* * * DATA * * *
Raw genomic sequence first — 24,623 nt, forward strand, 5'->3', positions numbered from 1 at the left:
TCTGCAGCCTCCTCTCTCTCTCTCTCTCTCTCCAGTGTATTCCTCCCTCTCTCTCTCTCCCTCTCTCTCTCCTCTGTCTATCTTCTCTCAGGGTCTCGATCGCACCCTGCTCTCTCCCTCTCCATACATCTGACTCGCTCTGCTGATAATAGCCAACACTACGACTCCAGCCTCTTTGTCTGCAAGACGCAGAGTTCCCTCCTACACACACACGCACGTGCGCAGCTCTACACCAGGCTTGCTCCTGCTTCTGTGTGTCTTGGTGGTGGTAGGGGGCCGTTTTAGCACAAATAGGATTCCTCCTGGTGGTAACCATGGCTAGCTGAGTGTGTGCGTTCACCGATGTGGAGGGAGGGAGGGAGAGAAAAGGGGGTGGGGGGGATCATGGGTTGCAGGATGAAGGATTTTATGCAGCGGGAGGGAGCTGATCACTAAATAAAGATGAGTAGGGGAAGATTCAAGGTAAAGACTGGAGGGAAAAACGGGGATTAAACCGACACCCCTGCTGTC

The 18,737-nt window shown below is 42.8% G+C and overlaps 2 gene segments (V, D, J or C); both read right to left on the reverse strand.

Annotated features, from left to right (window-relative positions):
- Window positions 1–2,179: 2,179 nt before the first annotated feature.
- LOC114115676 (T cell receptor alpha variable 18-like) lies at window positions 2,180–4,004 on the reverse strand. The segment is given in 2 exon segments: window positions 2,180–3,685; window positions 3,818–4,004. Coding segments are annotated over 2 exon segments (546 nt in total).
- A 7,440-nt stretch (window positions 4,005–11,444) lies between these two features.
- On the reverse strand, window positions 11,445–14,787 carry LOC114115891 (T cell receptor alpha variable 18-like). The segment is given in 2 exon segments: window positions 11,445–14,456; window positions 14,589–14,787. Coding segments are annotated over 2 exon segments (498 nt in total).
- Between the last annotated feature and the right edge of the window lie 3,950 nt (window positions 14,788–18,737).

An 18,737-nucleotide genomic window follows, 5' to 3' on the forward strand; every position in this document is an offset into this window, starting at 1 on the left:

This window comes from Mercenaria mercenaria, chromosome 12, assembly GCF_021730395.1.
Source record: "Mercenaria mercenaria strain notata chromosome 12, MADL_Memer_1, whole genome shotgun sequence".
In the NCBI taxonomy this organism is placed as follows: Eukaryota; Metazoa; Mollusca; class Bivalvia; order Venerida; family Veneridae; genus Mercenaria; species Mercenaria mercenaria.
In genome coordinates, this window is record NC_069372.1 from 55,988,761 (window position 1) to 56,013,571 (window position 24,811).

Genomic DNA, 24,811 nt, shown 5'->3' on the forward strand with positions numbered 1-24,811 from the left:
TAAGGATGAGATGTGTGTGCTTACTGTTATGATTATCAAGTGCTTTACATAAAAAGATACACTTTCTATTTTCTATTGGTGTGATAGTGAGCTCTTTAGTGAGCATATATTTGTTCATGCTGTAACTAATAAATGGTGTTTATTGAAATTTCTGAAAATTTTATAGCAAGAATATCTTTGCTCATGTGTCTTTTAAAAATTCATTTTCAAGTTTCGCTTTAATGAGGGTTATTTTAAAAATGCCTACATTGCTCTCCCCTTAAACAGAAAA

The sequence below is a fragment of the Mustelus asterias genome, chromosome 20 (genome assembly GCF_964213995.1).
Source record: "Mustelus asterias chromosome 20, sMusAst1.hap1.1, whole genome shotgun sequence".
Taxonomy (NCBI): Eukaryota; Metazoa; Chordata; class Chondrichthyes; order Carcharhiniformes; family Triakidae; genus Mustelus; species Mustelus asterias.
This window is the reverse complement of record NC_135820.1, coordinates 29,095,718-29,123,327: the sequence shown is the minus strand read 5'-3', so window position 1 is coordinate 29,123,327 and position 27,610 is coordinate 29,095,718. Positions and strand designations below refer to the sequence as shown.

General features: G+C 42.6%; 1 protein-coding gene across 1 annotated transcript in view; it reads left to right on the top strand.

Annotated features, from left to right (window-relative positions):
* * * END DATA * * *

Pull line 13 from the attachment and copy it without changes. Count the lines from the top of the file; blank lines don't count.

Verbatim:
In the NCBI taxonomy this organism is placed as follows: Eukaryota; Metazoa; Mollusca; class Bivalvia; order Venerida; family Veneridae; genus Mercenaria; species Mercenaria mercenaria.